Putin wants to add another side — Saudi Arabia ­— to the triangle, for it to become a square. This new configuration of alliances cannot be completed without mending Saudi-Iranian relations and removing all underlying tension to help this alliance be fruitful and successful.
 
Russian Deputy Foreign Minister Mikhail Bogdanov expressed his country’s readiness to mediate between Iran and Saudi Arabia to normalize bilateral relations. “We have tried several times in the past to bring the two countries together; our attempts have not been successful,” he said. It is unlikely that this statement by a Russian official could have been aired without a green light from the Saudis, delegating to Moscow to set up an initiative to bring the two historic antagonists to the conference table.
 
It is in the interests of both Riyadh and Tehran to normalize relations, albeit at minimal levels, and to defuse tension in the numerous hotspots across the region, starting from Syria, Iraq, Bahrain and Yemen. This would mean the Russians being given a green light to intervene in the war in Yemen as they have a neutral position toward the warring sides. With the Syrian war coming to an end, the Russians have proven more reliable to the Arabs as they supported the Syrian government in regaining most of the regions under the control of the armed opposition and the so-called Islamic State.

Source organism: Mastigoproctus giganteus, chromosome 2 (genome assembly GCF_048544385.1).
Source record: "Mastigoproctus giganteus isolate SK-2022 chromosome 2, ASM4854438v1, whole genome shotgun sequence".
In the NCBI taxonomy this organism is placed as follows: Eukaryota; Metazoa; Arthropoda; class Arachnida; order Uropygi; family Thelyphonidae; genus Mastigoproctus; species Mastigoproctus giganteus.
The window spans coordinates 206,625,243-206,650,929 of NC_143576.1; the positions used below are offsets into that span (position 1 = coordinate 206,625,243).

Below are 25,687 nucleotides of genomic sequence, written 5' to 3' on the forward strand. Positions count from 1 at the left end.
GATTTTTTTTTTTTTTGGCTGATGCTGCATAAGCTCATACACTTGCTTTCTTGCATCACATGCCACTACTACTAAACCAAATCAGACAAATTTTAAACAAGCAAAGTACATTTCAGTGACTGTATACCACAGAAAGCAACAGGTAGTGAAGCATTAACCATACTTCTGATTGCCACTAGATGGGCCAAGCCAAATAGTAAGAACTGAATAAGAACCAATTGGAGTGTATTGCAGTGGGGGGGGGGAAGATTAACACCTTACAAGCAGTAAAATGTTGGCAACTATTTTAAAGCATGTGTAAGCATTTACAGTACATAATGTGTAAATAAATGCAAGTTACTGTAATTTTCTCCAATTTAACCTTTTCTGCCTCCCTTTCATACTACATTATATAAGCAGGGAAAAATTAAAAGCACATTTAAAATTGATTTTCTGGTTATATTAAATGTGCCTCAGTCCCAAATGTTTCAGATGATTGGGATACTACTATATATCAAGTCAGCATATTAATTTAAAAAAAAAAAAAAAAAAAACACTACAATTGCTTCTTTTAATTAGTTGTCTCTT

THE COMING ERA
 
Today, Iran is in a state of cold war with the White House administration and mainly with President Donald Trump, leaving the whole Middle East region, and especially the Gulf, anticipating the worst-case scenario. In defiance of Trump’s incendiary speech at the UN General Assembly in September and his threat to scrap the Iran nuclear deal, the Islamic Revolutionary Guard Corps (IRGC) vowed to expand the country’s ballistic missile capability regardless of the American threats or any slated sanctions against Tehran.
 
On the other hand, Saudi Arabia is engaged in a bloody war in Yemen, where the financial and human costs are high and a militarily solution is not in sight. Iran is the most prominent supporter of the Houthi rebels, who oppose Saudi-backed government of Abdrabbuh Mansur Hadi. The UN Special envoy to Yemen, Ismail Ould Cheikh, paid a visit to Tehran recently to hold talks with its leaders regarding the conflict in coordination with the Arab coalition, including Saudi Arabia and the United Arab Emirates. The Yemen Civil War is the biggest impasse for Saudi Arabia, and the lifeline may be presented by Moscow and its strong relationship with Iran and other warring parties.